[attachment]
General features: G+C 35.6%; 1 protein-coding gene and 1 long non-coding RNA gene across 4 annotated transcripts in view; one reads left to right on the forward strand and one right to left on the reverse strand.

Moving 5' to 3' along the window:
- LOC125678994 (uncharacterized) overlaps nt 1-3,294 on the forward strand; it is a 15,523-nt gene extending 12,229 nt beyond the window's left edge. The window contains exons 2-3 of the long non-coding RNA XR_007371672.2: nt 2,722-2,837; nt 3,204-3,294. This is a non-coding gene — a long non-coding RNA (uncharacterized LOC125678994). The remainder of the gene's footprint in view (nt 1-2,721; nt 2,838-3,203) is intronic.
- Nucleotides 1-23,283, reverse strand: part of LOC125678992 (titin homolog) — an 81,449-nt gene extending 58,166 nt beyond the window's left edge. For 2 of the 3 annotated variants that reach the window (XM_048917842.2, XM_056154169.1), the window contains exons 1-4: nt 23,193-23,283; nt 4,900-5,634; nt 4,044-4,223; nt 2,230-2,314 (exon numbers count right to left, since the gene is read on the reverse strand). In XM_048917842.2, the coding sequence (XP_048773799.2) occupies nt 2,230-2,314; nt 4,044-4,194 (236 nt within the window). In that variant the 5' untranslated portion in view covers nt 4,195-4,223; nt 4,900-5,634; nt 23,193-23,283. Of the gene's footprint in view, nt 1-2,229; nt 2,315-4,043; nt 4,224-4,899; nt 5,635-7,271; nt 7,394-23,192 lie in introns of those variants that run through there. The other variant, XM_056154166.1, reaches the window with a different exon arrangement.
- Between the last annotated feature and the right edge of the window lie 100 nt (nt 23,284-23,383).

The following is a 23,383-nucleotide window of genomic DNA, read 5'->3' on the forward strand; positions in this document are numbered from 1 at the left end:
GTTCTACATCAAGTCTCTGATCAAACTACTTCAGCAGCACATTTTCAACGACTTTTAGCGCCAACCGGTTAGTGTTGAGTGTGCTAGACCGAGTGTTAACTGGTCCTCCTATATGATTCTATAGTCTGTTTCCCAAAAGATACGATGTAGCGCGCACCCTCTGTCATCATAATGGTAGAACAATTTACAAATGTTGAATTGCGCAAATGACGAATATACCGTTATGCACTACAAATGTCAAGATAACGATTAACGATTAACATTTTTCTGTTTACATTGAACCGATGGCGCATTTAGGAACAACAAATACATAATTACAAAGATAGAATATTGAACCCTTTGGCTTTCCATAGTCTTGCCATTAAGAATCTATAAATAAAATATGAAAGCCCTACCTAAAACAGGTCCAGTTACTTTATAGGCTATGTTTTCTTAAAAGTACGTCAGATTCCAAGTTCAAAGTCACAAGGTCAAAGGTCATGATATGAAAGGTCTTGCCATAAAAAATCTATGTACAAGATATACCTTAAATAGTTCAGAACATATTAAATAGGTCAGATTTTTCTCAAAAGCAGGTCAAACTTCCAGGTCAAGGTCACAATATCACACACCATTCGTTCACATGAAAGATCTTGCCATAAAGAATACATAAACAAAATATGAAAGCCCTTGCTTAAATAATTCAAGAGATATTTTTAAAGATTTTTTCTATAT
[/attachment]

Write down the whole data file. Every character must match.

General features: G+C 35.6%; 1 protein-coding gene and 1 long non-coding RNA gene across 4 annotated transcripts in view; one reads left to right on the forward strand and one right to left on the reverse strand.

Moving 5' to 3' along the window:
- LOC125678994 (uncharacterized) overlaps nt 1-3,294 on the forward strand; it is a 15,523-nt gene extending 12,229 nt beyond the window's left edge. The window contains exons 2-3 of the long non-coding RNA XR_007371672.2: nt 2,722-2,837; nt 3,204-3,294. This is a non-coding gene — a long non-coding RNA (uncharacterized LOC125678994). The remainder of the gene's footprint in view (nt 1-2,721; nt 2,838-3,203) is intronic.
- Nucleotides 1-23,283, reverse strand: part of LOC125678992 (titin homolog) — an 81,449-nt gene extending 58,166 nt beyond the window's left edge. For 2 of the 3 annotated variants that reach the window (XM_048917842.2, XM_056154169.1), the window contains exons 1-4: nt 23,193-23,283; nt 4,900-5,634; nt 4,044-4,223; nt 2,230-2,314 (exon numbers count right to left, since the gene is read on the reverse strand). In XM_048917842.2, the coding sequence (XP_048773799.2) occupies nt 2,230-2,314; nt 4,044-4,194 (236 nt within the window). In that variant the 5' untranslated portion in view covers nt 4,195-4,223; nt 4,900-5,634; nt 23,193-23,283. Of the gene's footprint in view, nt 1-2,229; nt 2,315-4,043; nt 4,224-4,899; nt 5,635-7,271; nt 7,394-23,192 lie in introns of those variants that run through there. The other variant, XM_056154166.1, reaches the window with a different exon arrangement.
- Between the last annotated feature and the right edge of the window lie 100 nt (nt 23,284-23,383).

The following is a 23,383-nucleotide window of genomic DNA, read 5'->3' on the forward strand; positions in this document are numbered from 1 at the left end:
GTTCTACATCAAGTCTCTGATCAAACTACTTCAGCAGCACATTTTCAACGACTTTTAGCGCCAACCGGTTAGTGTTGAGTGTGCTAGACCGAGTGTTAACTGGTCCTCCTATATGATTCTATAGTCTGTTTCCCAAAAGATACGATGTAGCGCGCACCCTCTGTCATCATAATGGTAGAACAATTTACAAATGTTGAATTGCGCAAATGACGAATATACCGTTATGCACTACAAATGTCAAGATAACGATTAACGATTAACATTTTTCTGTTTACATTGAACCGATGGCGCATTTAGGAACAACAAATACATAATTACAAAGATAGAATATTGAACCCTTTGGCTTTCCATAGTCTTGCCATTAAGAATCTATAAATAAAATATGAAAGCCCTACCTAAAACAGGTCCAGTTACTTTATAGGCTATGTTTTCTTAAAAGTACGTCAGATTCCAAGTTCAAAGTCACAAGGTCAAAGGTCATGATATGAAAGGTCTTGCCATAAAAAATCTATGTACAAGATATACCTTAAATAGTTCAGAACATATTAAATAGGTCAGATTTTTCTCAAAAGCAGGTCAAACTTCCAGGTCAAGGTCACAATATCACACACCATTCGTTCACATGAAAGATCTTGCCATAAAGAATACATAAACAAAATATGAAAGCCCTTGCTTAAATAATTCAAGAGATATTTTTAAAGATTTTTTCTATAT